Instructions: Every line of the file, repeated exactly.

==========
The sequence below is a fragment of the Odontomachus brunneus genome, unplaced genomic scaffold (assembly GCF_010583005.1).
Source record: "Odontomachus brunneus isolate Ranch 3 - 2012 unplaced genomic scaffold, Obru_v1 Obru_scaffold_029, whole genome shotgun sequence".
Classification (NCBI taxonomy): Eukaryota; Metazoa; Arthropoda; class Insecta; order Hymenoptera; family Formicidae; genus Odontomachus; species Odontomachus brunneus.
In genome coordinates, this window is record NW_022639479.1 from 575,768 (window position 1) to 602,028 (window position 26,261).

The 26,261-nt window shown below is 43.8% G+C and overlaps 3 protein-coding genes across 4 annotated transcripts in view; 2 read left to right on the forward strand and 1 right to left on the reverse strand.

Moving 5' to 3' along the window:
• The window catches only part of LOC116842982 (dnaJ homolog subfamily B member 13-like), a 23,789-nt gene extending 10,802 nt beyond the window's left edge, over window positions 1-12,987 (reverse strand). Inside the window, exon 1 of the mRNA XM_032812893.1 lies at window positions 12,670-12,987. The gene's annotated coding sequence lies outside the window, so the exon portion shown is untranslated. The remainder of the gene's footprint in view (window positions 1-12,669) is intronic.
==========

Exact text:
The sequence below is a fragment of the Odontomachus brunneus genome, unplaced genomic scaffold (assembly GCF_010583005.1).
Source record: "Odontomachus brunneus isolate Ranch 3 - 2012 unplaced genomic scaffold, Obru_v1 Obru_scaffold_029, whole genome shotgun sequence".
Classification (NCBI taxonomy): Eukaryota; Metazoa; Arthropoda; class Insecta; order Hymenoptera; family Formicidae; genus Odontomachus; species Odontomachus brunneus.
In genome coordinates, this window is record NW_022639479.1 from 575,768 (window position 1) to 602,028 (window position 26,261).

The 26,261-nt window shown below is 43.8% G+C and overlaps 3 protein-coding genes across 4 annotated transcripts in view; 2 read left to right on the forward strand and 1 right to left on the reverse strand.

Moving 5' to 3' along the window:
• The window catches only part of LOC116842982 (dnaJ homolog subfamily B member 13-like), a 23,789-nt gene extending 10,802 nt beyond the window's left edge, over window positions 1-12,987 (reverse strand). Inside the window, exon 1 of the mRNA XM_032812893.1 lies at window positions 12,670-12,987. The gene's annotated coding sequence lies outside the window, so the exon portion shown is untranslated. The remainder of the gene's footprint in view (window positions 1-12,669) is intronic.